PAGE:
nutrition is an important part of your overall health. A
healthy diet should include a variety of foods, including
fruits, vegetables, whole grains, low-fat dairy products, lean
proteins and healthy fats. This gives your body the nutrients
and energy it needs to function properly.
well-balanced diet also is vital for building your body’s
immune system and healing power. That’s why nutrition can be
your ally in fighting pain and inflammation.
modifications are very important for helping someone manage
their overall pain," says Dr. Tina Ardon, a Mayo Clinic
family medicine physician. "Two important aspects to
think about upfront are a healthy diet and maintaining a
healthy weight. These two things can make great impacts on how
someone deals with their pain.
diet helping … or hurting?" Research indicates that
there is a link between diet and inflammation," says
Ardon. "Although this is a normal process in response to
an injury or an infection, sometimes inflammation can turn
into a chronic process and actually be widespread throughout
the body." Long-term inflammation is linked to several
diseases and conditions, such as rheumatoid arthritis and
heart disease." We know that some foods can contribute
to, or exacerbate, inflammation; whereas, other foods actually
can be helpful for reducing or preventing inflammation,"
clues that can make us think about a nutritional deficiency
may be things like joint pain, fatigue, disrupted sleep. Even
some skin findings can indicate a nutritional
deficiency," says Ardon. "So if a patient is
concerned that that could be something they’re dealing with,
they should speak to their health care provider and talk about
appropriate testing and examination."
foods are foods that can contribute to inflammation. Most
processed foods are pro-inflammatory, as they tend to be high
in unhealthy fats (including saturated and transfats), added
sugars, preservatives and refined carbohydrates.
terms of foods that can be pro-inflammation, those are foods
that include processed foods, carbohydrates, high sugars,
unhealthy fats," says Ardon. Deep-fried foods, pastries,
processed cereals, white rice, white potatoes, sugar, breads
and red meat are also pro-inflammatory foods.
that can help reduce inflammation, those are things like our
fresh fruits and vegetables, whole grains, those sorts of
things," says Ardon.
nutrients in some foods have anti-inflammatory or analgesic
properties that can help relieve pain. Anti-inflammatory foods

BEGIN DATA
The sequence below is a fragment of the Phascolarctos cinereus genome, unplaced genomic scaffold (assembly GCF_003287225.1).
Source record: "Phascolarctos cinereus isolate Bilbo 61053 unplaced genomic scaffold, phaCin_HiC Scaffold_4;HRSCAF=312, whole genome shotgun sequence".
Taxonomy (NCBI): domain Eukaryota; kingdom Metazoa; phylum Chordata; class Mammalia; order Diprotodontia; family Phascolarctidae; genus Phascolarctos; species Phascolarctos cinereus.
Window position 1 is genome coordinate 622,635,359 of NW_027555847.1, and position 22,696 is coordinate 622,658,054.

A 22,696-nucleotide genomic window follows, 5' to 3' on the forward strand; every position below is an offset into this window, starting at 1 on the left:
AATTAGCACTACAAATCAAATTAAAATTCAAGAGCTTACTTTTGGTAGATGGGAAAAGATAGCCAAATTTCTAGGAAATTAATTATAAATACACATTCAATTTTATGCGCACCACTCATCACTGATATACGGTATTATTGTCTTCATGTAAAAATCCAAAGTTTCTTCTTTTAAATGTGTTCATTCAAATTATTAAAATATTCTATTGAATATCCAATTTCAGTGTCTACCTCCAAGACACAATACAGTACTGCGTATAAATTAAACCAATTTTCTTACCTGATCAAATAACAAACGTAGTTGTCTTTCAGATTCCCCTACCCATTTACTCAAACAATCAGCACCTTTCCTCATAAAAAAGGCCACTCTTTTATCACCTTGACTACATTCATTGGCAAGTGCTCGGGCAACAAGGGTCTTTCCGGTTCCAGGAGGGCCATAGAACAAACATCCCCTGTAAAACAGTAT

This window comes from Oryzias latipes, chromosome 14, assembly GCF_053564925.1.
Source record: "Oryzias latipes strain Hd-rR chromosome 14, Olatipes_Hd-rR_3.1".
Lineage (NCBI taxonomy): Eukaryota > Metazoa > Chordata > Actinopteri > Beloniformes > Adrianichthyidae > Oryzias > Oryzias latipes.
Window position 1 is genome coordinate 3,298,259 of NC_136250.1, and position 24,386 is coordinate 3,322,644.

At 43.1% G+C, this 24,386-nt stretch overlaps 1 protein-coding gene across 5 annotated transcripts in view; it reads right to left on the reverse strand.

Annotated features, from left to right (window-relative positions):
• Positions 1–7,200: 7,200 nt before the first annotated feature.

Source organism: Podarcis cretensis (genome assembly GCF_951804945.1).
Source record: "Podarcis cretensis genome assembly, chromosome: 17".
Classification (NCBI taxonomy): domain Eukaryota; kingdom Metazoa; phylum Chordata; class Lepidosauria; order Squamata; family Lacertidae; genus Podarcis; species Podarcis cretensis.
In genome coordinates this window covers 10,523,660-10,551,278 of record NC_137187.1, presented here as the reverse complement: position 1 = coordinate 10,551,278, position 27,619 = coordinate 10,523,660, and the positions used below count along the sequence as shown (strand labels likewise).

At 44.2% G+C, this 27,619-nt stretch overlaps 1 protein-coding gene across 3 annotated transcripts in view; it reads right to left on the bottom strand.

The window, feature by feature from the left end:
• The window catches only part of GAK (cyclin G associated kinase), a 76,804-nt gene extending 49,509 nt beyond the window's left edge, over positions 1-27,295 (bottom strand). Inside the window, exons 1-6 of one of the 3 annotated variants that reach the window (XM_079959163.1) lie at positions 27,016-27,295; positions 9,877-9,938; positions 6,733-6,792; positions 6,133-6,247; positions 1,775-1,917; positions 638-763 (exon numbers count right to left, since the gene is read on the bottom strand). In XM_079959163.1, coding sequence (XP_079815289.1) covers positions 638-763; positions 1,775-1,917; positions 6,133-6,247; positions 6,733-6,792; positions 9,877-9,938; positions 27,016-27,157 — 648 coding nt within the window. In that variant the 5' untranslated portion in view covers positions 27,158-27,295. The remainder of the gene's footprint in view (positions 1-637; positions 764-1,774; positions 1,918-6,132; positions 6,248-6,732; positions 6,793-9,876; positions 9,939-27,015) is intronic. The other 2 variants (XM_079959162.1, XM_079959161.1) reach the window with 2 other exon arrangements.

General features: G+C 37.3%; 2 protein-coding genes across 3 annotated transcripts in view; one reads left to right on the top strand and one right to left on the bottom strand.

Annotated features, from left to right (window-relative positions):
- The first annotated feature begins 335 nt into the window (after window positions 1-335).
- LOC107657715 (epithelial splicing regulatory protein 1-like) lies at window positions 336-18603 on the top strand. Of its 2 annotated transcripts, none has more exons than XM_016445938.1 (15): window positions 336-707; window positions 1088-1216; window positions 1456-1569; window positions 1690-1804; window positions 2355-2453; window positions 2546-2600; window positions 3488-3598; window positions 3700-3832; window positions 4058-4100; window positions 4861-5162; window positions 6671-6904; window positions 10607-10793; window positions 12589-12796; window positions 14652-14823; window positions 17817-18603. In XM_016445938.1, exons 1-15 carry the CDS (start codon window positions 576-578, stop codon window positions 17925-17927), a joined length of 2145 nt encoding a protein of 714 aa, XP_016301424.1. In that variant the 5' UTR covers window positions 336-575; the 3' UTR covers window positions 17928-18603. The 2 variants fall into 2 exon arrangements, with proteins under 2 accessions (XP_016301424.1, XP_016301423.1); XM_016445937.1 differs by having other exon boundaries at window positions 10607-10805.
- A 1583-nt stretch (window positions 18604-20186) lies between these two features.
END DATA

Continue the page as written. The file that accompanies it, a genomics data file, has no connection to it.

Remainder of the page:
and other foods that contain omega-3 fats
fats play a role in altering the inflammatory process and
regulation of pain. Salmon, tuna, trout, mackerel and herring
are high in these fats. Soy-based foods, walnuts, pecans and
ground flaxseed are also good sources of omega-3 fats.
fruits and vegetables, such as leafy greens, avocados, beets
and berries, are rich in antioxidants. Antioxidants can
prevent, delay or repair some types of cell and tissue damage.
Antioxidants include certain vitamins, minerals and plant
chemicals, such as vitamin C, vitamin E, carotene, lycopene
and flavonoids. A wide variety of other foods are also rich in
antioxidants, such as lentils and beans; nuts and seeds; whole
grains; green tea; and certain spices, such as ginger and
Certain dietary supplements
supplements that have been shown to help provide a healthy
balance of inflammatory chemicals in your body include the
botanicals cat’s claw, devil’s claw, ginger root, turmeric
and Boswellia (frankincense). Other nonherbal dietary
supplements, including omega-3 fish oil and antioxidants, are
helpful when you don’t get enough of these nutrients in your
diet. "Recently, there’s been a lot of discussion
regarding vitamin D, omega-3, turmeric and probiotics, says
Ardon. These can be helpful for certain patients, but always
recommend to review these recommendations with your
physician." Always talk to your health care provider
before starting any supplement regimen because some dietary
supplements can interact with prescription medications.
always encourage patients to reach out to their primary care
provider or other health care professionals in their care to
make sure whatever dietary changes or supplements they’re
interested in adding to their regimen are safe depending on
their personal health history and medications," says